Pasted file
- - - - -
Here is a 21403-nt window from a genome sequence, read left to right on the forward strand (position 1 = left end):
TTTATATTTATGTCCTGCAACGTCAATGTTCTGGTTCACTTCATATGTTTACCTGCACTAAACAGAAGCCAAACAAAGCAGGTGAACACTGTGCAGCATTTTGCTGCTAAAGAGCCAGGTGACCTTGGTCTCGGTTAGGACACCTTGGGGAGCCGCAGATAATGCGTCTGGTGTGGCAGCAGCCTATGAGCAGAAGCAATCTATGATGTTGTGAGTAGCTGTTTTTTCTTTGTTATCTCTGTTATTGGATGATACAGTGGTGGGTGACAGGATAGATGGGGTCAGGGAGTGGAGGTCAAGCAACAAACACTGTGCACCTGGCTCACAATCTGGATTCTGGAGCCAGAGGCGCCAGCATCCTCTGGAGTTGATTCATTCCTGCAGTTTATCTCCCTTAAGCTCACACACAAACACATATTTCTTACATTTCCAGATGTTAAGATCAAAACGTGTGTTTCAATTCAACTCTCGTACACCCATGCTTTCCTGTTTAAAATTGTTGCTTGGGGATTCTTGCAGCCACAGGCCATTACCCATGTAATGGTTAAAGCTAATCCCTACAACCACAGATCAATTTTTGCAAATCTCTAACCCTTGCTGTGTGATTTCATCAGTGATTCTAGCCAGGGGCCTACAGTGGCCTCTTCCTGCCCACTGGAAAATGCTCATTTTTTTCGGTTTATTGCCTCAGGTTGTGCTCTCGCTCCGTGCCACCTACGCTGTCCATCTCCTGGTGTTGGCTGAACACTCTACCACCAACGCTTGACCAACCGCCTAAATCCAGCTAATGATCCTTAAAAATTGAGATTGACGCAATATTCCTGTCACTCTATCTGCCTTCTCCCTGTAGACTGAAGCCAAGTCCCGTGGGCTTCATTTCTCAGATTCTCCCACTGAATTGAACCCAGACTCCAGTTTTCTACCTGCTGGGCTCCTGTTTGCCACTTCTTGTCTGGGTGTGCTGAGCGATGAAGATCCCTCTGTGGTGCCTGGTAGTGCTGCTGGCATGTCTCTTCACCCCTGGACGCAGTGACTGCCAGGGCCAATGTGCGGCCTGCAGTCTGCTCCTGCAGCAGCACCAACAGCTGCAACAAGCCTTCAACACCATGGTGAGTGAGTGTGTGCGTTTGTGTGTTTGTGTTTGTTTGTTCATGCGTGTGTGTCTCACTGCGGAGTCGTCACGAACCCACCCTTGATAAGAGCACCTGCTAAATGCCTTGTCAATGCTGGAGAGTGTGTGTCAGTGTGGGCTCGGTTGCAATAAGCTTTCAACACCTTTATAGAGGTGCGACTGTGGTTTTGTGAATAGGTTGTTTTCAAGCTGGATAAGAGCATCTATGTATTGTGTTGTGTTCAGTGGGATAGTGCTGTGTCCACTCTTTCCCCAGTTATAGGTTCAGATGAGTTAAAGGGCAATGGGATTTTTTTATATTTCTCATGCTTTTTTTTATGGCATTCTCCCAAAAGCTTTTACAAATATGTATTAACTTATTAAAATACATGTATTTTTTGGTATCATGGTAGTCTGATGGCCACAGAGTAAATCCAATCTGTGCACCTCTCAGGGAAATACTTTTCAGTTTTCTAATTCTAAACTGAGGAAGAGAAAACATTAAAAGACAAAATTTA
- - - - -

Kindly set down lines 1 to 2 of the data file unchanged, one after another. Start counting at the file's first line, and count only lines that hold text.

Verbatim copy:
Here is a 21403-nt window from a genome sequence, read left to right on the forward strand (position 1 = left end):
TTTATATTTATGTCCTGCAACGTCAATGTTCTGGTTCACTTCATATGTTTACCTGCACTAAACAGAAGCCAAACAAAGCAGGTGAACACTGTGCAGCATTTTGCTGCTAAAGAGCCAGGTGACCTTGGTCTCGGTTAGGACACCTTGGGGAGCCGCAGATAATGCGTCTGGTGTGGCAGCAGCCTATGAGCAGAAGCAATCTATGATGTTGTGAGTAGCTGTTTTTTCTTTGTTATCTCTGTTATTGGATGATACAGTGGTGGGTGACAGGATAGATGGGGTCAGGGAGTGGAGGTCAAGCAACAAACACTGTGCACCTGGCTCACAATCTGGATTCTGGAGCCAGAGGCGCCAGCATCCTCTGGAGTTGATTCATTCCTGCAGTTTATCTCCCTTAAGCTCACACACAAACACATATTTCTTACATTTCCAGATGTTAAGATCAAAACGTGTGTTTCAATTCAACTCTCGTACACCCATGCTTTCCTGTTTAAAATTGTTGCTTGGGGATTCTTGCAGCCACAGGCCATTACCCATGTAATGGTTAAAGCTAATCCCTACAACCACAGATCAATTTTTGCAAATCTCTAACCCTTGCTGTGTGATTTCATCAGTGATTCTAGCCAGGGGCCTACAGTGGCCTCTTCCTGCCCACTGGAAAATGCTCATTTTTTTCGGTTTATTGCCTCAGGTTGTGCTCTCGCTCCGTGCCACCTACGCTGTCCATCTCCTGGTGTTGGCTGAACACTCTACCACCAACGCTTGACCAACCGCCTAAATCCAGCTAATGATCCTTAAAAATTGAGATTGACGCAATATTCCTGTCACTCTATCTGCCTTCTCCCTGTAGACTGAAGCCAAGTCCCGTGGGCTTCATTTCTCAGATTCTCCCACTGAATTGAACCCAGACTCCAGTTTTCTACCTGCTGGGCTCCTGTTTGCCACTTCTTGTCTGGGTGTGCTGAGCGATGAAGATCCCTCTGTGGTGCCTGGTAGTGCTGCTGGCATGTCTCTTCACCCCTGGACGCAGTGACTGCCAGGGCCAATGTGCGGCCTGCAGTCTGCTCCTGCAGCAGCACCAACAGCTGCAACAAGCCTTCAACACCATGGTGAGTGAGTGTGTGCGTTTGTGTGTTTGTGTTTGTTTGTTCATGCGTGTGTGTCTCACTGCGGAGTCGTCACGAACCCACCCTTGATAAGAGCACCTGCTAAATGCCTTGTCAATGCTGGAGAGTGTGTGTCAGTGTGGGCTCGGTTGCAATAAGCTTTCAACACCTTTATAGAGGTGCGACTGTGGTTTTGTGAATAGGTTGTTTTCAAGCTGGATAAGAGCATCTATGTATTGTGTTGTGTTCAGTGGGATAGTGCTGTGTCCACTCTTTCCCCAGTTATAGGTTCAGATGAGTTAAAGGGCAATGGGATTTTTTTATATTTCTCATGCTTTTTTTTATGGCATTCTCCCAAAAGCTTTTACAAATATGTATTAACTTATTAAAATACATGTATTTTTTGGTATCATGGTAGTCTGATGGCCACAGAGTAAATCCAATCTGTGCACCTCTCAGGGAAATACTTTTCAGTTTTCTAATTCTAAACTGAGGAAGAGAAAACATTAAAAGACAAAATTTA